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December 2017

Putting woodland conservation into the social media conversation

From her earliest days as a child bringing home wounded birds and other critters, Alina Fisher has always had a passion for helping wildlife and the environment. That love of nature developed into a drive to become a biologist, but during her studies, Alina realized a pressing need for researchers to engage the public.

So she began a Master of Professional Communications at Royal Roads University. Now, thanks to a Mitacs internship, Alina is helping the Garry Oak Ecosystems Recovery Team (GOERT) enlist the public’s support to save endangered woodland areas.

“I’ve always scratched my head about why some messages get picked-up while others languish,” says Alina. “I was on social media and knew lots of scientists and organizations saying things need to be done, but no one outside seemed to be listening. I was also concerned about vulnerable Garry oak habitats in BC.”Alina Fisher

Garry oak ecosystems are home to more than just the gnarly trees unique to the west coast. These meadows and woodlands harbour more plant species than any other coastal ecosystem, including wildflowers such as camas, spring-gold, and buttercups. Endangered creatures like the western bluebird, Roosevelt elk, and sharp-tailed snake also thrive in these areas. Currently, less than five per cent of the province’s original Garry oak habitat remains.

“I live near a protected Garry oak ecosystem, and I bring my daughters there, so I know how important these areas are,” says Alina. “I wanted to get the message about conservation out, and I came up with a proposal to help GOERT create an effective social media plan.”

GOERT chair Val Schaeffer says his team was excited at the prospect. “We’d tried some social media before, but were unsuccessful — we didn’t have Alina’s expertise. We were looking for guidance.”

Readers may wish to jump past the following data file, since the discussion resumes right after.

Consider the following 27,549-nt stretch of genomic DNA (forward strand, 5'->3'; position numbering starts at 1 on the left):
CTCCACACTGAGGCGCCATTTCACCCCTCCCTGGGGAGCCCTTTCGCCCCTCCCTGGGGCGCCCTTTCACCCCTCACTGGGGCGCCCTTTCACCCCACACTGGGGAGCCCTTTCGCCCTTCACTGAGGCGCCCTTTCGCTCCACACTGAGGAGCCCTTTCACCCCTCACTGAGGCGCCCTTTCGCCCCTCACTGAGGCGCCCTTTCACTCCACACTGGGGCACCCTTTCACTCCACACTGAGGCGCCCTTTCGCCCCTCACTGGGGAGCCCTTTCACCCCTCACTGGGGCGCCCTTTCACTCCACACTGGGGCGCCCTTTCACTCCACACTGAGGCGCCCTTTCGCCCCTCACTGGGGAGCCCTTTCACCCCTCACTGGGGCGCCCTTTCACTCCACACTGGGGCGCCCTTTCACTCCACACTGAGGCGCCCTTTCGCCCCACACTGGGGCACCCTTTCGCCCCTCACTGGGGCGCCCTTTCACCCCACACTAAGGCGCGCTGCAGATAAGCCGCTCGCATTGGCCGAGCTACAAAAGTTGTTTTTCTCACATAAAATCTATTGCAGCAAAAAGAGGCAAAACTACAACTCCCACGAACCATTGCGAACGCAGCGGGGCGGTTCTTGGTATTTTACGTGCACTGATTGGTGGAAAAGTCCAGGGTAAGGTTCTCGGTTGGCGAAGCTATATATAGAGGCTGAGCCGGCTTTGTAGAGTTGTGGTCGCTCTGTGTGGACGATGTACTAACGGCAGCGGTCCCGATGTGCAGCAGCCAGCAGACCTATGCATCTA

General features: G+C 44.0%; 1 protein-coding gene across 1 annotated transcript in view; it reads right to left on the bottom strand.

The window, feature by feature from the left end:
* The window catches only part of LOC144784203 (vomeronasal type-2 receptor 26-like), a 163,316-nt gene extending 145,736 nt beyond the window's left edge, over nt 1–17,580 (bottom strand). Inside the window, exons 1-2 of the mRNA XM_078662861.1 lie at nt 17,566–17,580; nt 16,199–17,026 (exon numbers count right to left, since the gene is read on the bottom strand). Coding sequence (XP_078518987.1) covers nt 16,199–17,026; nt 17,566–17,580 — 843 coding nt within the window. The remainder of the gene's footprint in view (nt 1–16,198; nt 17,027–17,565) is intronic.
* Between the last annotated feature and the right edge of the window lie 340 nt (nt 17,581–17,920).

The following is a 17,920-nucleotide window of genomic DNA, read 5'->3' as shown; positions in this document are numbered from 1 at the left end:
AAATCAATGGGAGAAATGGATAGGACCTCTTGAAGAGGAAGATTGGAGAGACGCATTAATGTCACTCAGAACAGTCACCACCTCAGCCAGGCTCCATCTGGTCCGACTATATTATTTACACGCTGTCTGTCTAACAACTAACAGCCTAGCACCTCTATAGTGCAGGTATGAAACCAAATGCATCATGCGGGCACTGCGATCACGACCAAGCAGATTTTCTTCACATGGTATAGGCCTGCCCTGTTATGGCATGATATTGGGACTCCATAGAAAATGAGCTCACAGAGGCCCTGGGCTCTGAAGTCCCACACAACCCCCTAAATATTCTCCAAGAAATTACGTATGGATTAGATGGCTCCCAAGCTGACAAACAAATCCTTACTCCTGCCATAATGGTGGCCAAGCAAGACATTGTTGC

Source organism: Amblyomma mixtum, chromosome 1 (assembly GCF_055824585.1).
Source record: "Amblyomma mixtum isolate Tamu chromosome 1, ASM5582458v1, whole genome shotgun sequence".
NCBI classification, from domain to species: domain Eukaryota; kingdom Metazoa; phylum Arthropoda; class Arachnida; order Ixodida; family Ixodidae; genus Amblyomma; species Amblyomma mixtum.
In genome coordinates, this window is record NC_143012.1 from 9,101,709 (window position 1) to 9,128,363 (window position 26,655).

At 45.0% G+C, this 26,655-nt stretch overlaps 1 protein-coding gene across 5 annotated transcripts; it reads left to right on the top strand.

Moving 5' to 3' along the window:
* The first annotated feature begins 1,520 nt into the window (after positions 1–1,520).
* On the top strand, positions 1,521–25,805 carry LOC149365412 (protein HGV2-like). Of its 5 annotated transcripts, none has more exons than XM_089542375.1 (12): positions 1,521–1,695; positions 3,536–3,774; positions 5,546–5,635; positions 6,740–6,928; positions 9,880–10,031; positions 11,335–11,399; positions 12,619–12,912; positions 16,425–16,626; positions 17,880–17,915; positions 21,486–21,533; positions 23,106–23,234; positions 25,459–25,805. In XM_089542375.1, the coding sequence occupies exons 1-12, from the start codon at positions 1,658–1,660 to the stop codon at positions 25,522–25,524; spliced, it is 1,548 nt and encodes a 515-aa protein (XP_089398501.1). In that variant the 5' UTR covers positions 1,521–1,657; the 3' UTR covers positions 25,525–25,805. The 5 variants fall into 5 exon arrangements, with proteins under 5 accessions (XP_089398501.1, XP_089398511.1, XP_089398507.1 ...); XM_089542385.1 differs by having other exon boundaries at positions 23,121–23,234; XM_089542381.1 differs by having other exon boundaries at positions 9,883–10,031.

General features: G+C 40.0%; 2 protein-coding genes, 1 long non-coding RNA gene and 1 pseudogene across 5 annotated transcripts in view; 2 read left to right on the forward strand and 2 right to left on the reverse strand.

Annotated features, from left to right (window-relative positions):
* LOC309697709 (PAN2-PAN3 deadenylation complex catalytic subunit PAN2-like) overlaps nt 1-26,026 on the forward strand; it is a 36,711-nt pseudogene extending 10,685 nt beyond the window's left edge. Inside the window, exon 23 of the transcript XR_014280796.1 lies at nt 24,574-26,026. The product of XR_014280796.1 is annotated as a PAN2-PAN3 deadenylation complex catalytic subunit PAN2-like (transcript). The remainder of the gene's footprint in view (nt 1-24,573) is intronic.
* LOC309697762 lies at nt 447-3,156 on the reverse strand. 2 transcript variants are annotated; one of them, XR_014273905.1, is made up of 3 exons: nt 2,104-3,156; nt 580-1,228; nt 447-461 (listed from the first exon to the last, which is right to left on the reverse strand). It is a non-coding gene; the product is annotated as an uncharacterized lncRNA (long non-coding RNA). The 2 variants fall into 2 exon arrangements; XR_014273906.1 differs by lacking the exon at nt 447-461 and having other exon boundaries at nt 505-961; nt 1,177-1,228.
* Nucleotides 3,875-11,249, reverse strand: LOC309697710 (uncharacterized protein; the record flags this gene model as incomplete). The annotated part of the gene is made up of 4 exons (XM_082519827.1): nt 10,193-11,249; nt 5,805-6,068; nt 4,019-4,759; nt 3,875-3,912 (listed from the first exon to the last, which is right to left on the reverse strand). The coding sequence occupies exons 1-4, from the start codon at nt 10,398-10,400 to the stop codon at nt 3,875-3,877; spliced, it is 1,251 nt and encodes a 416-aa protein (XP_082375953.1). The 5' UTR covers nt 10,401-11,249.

Alina researched effective ways to increase public awareness of the importance of protecting Garry oak habitats. “The public knows there’s a problem,” she says. “They just don’t know why they should care. We have to explain how the loss of this habitat affects them personally. I also discovered a person’s perception of conservation messages changes depending on their background, and the messages need to be customized to specific social media platforms.”

“Alina has made some good recommendations,” says Val. “The Mitacs internship has been a fantastic program because it produced tangible results for us.”

Since her internship, Alina has continued to collaborate with GOERT. Once the social media plan is finalized, she’ll be part of the team that implements it. “This experience got me out of the world of theory and into applied research,” she says. “It’s also been a good marriage of my biology background with my new communications focus. I’ve learned how to be a ‘scientific communicator’ — it’s made me better at explaining what I do, and at having conversations with people about environmental issues.”

 


Mitacs thanks the Government of Canada and the Government of British Columbia for their support of the Accelerate research internship in this story.

Across Canada, the Accelerate program also receives support from Alberta Innovates, the Government of New Brunswick, the Government of Nova Scotia, the Government of Ontario, the Government of Prince Edward Island, the Government of Quebec, the Government of Saskatchewan, and Research Manitoba.